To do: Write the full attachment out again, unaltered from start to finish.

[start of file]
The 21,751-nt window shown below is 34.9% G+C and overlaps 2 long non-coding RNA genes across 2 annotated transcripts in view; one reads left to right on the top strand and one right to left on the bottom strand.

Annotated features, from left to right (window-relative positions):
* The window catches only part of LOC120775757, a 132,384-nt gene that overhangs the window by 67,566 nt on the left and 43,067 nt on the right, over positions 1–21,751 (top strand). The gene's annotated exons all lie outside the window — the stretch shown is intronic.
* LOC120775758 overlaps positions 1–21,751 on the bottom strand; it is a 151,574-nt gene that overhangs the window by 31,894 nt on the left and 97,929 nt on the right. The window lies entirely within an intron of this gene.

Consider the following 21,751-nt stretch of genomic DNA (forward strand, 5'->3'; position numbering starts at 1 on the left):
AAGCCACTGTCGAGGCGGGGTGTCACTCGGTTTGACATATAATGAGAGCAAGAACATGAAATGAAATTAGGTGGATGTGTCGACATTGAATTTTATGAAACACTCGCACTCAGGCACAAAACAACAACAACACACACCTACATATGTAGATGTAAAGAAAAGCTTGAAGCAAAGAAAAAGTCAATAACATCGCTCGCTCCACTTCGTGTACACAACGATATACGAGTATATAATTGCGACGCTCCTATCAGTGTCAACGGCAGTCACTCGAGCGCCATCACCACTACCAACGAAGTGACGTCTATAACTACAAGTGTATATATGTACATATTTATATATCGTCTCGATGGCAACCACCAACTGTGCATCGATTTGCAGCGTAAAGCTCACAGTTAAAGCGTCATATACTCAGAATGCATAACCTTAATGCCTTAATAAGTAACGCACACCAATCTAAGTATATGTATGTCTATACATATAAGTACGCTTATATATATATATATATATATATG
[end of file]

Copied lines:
The 21,751-nt window shown below is 34.9% G+C and overlaps 2 long non-coding RNA genes across 2 annotated transcripts in view; one reads left to right on the top strand and one right to left on the bottom strand.

Annotated features, from left to right (window-relative positions):
* The window catches only part of LOC120775757, a 132,384-nt gene that overhangs the window by 67,566 nt on the left and 43,067 nt on the right, over positions 1–21,751 (top strand). The gene's annotated exons all lie outside the window — the stretch shown is intronic.
* LOC120775758 overlaps positions 1–21,751 on the bottom strand; it is a 151,574-nt gene that overhangs the window by 31,894 nt on the left and 97,929 nt on the right. The window lies entirely within an intron of this gene.

Consider the following 21,751-nt stretch of genomic DNA (forward strand, 5'->3'; position numbering starts at 1 on the left):
AAGCCACTGTCGAGGCGGGGTGTCACTCGGTTTGACATATAATGAGAGCAAGAACATGAAATGAAATTAGGTGGATGTGTCGACATTGAATTTTATGAAACACTCGCACTCAGGCACAAAACAACAACAACACACACCTACATATGTAGATGTAAAGAAAAGCTTGAAGCAAAGAAAAAGTCAATAACATCGCTCGCTCCACTTCGTGTACACAACGATATACGAGTATATAATTGCGACGCTCCTATCAGTGTCAACGGCAGTCACTCGAGCGCCATCACCACTACCAACGAAGTGACGTCTATAACTACAAGTGTATATATGTACATATTTATATATCGTCTCGATGGCAACCACCAACTGTGCATCGATTTGCAGCGTAAAGCTCACAGTTAAAGCGTCATATACTCAGAATGCATAACCTTAATGCCTTAATAAGTAACGCACACCAATCTAAGTATATGTATGTCTATACATATAAGTACGCTTATATATATATATATATATATATG